When We Were The Dance



Beloved reader,


You may not know this about me, but I love to dance. There's nothing more soul-expanding than dancing until you're pure sweat and sore feet: until you feel like you've swallowed the sun.

Although I was too young to identify it as such at the time, dance began as a therapeutic exercise when I was a child. I would be sitting in my bedroom in Nairobi, listening to Whitney Houston's 'I Want To Dance With Somebody', and instantly get up, and shimmy and shake until all my fears and anxieties evaporated like smoke for a spell.


At parties and school dances, I was the weird art kid who moved like he had taken a buttload of ecstasy, and was now merked, trying to emulate Missy Elliott and Aaliyah.


Many years later, one of my cousins told me that I used to dance like I was fighting. This was not intended as a compliment, but I took it as one. I was indeed fighting. I was fighting to express my humanity; I was fighting to suture deep psychic wounds that simply refused to heal; I was fighting for my life.


Dance became a crucial part of how I saved myself.


When I was first sectioned in a mental hospital in my late teens, the dancing suddenly stopped. It was as if the rhythm that had carried me to safety, the rhythm that had protected the most sacred part of me, had exited the room.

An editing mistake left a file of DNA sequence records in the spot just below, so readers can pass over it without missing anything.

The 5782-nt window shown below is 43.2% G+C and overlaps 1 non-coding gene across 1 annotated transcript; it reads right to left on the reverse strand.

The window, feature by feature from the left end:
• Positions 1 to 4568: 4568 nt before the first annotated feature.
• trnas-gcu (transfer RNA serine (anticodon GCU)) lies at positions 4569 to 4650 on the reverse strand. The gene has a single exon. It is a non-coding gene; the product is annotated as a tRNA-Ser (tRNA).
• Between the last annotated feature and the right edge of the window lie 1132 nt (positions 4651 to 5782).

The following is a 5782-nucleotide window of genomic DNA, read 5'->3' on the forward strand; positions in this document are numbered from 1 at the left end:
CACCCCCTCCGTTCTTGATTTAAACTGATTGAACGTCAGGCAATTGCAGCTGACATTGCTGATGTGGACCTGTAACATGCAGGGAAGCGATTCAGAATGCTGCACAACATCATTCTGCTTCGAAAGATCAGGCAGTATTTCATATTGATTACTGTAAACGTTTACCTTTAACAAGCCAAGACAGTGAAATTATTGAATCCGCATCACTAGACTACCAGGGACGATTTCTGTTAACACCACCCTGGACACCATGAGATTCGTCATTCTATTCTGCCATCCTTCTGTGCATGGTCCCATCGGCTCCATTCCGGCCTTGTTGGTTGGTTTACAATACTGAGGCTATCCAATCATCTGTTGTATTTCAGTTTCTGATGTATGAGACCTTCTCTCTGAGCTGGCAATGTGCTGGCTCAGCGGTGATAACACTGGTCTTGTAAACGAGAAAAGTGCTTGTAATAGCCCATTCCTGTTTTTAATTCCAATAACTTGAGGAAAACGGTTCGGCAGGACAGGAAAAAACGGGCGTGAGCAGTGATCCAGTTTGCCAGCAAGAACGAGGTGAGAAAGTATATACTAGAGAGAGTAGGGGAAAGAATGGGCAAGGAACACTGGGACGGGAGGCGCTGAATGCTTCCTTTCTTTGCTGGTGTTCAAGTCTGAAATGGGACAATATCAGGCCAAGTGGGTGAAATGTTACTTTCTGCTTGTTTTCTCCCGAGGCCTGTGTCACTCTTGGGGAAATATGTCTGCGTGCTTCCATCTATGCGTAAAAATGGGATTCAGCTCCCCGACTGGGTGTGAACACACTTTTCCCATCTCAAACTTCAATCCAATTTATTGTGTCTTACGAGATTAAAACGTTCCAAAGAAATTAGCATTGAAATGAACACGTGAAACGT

I stopped moving for nearly a year, bedridden like a neurasthenic Victorian dowager.


*


In her song, 'Salt,' Lizz Wright asks, 'How could you forget your dance/ when that dance was all you ever had?'


I found myself thinking this during the early days of the pandemic, nearly two decades since I stopped dancing.


One summer night, I put on my headphones, played Lizz Wright's entire Fellowship LP, a gorgeous collection of gospel interpretations, and I danced and danced and danced until the sweet dawn, until I was pure sweat and sore feet: until I felt like I had swallowed the sun.

This time, however, I was no longer using dance as a way to fight for my life.


I was using dance as a form of active prayer.


I was using dance as a way to give thanks.


I had survived.



Image by DIRIYE OSMAN and STEVE BRIGHT



A song to buoy the spirit: 'Salt' by LIZZ WRIGHT.